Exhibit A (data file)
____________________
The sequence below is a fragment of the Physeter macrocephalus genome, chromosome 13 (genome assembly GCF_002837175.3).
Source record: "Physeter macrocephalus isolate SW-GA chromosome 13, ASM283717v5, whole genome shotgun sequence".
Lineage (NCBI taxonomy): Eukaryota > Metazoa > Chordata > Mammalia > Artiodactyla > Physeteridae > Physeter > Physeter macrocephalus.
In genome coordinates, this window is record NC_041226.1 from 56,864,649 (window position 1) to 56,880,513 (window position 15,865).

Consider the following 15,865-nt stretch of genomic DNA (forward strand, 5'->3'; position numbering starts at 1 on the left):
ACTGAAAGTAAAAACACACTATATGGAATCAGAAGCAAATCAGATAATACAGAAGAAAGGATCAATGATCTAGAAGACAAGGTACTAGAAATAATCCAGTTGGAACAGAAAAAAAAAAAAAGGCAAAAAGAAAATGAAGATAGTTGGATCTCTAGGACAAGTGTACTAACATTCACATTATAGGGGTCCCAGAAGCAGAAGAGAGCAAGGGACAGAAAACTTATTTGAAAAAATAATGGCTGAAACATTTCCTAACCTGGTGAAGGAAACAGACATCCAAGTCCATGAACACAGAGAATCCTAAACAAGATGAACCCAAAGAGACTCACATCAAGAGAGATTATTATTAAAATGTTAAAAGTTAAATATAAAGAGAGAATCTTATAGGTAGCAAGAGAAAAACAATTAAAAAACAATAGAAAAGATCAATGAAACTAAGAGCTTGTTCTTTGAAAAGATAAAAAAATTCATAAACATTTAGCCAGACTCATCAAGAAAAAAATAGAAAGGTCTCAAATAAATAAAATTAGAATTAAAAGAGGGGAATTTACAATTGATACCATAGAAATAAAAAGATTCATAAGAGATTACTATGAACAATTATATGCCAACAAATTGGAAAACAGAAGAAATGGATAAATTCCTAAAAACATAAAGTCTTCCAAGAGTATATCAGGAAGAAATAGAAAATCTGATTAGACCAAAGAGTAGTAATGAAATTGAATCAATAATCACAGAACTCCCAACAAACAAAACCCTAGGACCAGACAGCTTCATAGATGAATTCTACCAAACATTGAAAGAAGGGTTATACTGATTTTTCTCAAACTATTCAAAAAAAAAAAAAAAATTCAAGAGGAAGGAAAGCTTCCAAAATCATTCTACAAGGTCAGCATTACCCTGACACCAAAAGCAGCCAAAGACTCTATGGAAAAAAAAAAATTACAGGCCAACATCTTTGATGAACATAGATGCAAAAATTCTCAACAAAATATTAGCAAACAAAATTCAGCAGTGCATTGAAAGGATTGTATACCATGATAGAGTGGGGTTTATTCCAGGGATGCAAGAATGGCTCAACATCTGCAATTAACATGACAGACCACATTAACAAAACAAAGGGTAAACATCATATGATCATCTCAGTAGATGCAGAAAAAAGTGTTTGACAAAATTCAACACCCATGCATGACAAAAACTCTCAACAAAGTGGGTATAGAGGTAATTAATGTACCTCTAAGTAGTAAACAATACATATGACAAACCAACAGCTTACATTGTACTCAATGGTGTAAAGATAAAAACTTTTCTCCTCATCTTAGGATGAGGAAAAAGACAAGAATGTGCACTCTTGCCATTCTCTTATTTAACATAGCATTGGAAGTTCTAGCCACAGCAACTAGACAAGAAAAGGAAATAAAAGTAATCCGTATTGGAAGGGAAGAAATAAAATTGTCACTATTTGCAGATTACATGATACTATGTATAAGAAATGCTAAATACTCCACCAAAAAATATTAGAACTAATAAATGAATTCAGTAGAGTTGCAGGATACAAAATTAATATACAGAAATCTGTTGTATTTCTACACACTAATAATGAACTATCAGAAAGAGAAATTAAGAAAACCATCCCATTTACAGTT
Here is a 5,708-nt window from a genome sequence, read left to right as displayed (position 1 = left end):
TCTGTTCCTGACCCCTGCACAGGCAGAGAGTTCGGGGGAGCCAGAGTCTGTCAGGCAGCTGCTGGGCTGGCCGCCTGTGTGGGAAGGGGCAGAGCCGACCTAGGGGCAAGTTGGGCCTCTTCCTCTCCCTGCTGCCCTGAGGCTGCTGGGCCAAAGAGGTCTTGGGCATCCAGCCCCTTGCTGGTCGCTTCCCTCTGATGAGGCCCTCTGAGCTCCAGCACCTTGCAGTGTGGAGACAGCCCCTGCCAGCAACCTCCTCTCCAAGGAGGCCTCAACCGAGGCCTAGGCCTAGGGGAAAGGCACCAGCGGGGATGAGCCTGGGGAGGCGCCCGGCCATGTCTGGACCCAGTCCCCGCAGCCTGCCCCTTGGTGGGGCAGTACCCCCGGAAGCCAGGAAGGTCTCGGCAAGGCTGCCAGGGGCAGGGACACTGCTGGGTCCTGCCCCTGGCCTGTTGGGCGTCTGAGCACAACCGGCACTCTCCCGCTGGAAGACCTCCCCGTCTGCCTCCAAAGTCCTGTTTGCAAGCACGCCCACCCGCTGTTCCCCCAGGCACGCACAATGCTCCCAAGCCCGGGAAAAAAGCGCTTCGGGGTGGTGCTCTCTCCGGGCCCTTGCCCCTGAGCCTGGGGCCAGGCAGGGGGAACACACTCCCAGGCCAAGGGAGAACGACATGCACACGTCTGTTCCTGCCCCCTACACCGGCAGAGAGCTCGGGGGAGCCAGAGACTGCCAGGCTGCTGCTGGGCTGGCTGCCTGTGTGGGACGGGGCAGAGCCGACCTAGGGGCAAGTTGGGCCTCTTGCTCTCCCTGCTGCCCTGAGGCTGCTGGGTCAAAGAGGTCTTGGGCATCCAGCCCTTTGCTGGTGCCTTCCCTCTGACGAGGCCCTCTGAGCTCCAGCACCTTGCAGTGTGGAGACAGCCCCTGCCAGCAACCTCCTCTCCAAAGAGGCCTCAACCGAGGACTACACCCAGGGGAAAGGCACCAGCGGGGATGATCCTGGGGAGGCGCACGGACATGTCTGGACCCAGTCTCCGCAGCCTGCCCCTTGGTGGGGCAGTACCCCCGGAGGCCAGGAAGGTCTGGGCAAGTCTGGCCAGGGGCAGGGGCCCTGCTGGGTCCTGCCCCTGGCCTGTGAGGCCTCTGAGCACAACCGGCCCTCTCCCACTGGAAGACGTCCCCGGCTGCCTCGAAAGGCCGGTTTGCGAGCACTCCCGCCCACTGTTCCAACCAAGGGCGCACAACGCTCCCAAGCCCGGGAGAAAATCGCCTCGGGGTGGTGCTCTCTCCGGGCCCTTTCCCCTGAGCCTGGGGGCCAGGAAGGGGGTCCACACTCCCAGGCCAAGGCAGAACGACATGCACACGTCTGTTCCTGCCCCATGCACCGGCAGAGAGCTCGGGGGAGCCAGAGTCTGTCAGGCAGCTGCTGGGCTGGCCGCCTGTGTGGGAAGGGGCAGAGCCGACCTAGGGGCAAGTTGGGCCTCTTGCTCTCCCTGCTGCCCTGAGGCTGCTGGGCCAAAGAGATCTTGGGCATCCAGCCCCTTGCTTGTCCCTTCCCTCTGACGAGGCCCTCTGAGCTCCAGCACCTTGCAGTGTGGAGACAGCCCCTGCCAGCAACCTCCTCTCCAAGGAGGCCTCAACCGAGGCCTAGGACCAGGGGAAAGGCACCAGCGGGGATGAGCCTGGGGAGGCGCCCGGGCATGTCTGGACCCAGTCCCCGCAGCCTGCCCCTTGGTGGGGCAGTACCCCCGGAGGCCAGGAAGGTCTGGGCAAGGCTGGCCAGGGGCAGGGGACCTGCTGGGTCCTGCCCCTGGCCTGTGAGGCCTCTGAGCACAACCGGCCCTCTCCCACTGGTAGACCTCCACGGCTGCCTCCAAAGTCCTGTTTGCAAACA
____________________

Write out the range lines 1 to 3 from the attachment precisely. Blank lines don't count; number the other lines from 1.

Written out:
The sequence below is a fragment of the Physeter macrocephalus genome, chromosome 13 (genome assembly GCF_002837175.3).
Source record: "Physeter macrocephalus isolate SW-GA chromosome 13, ASM283717v5, whole genome shotgun sequence".
Lineage (NCBI taxonomy): Eukaryota > Metazoa > Chordata > Mammalia > Artiodactyla > Physeteridae > Physeter > Physeter macrocephalus.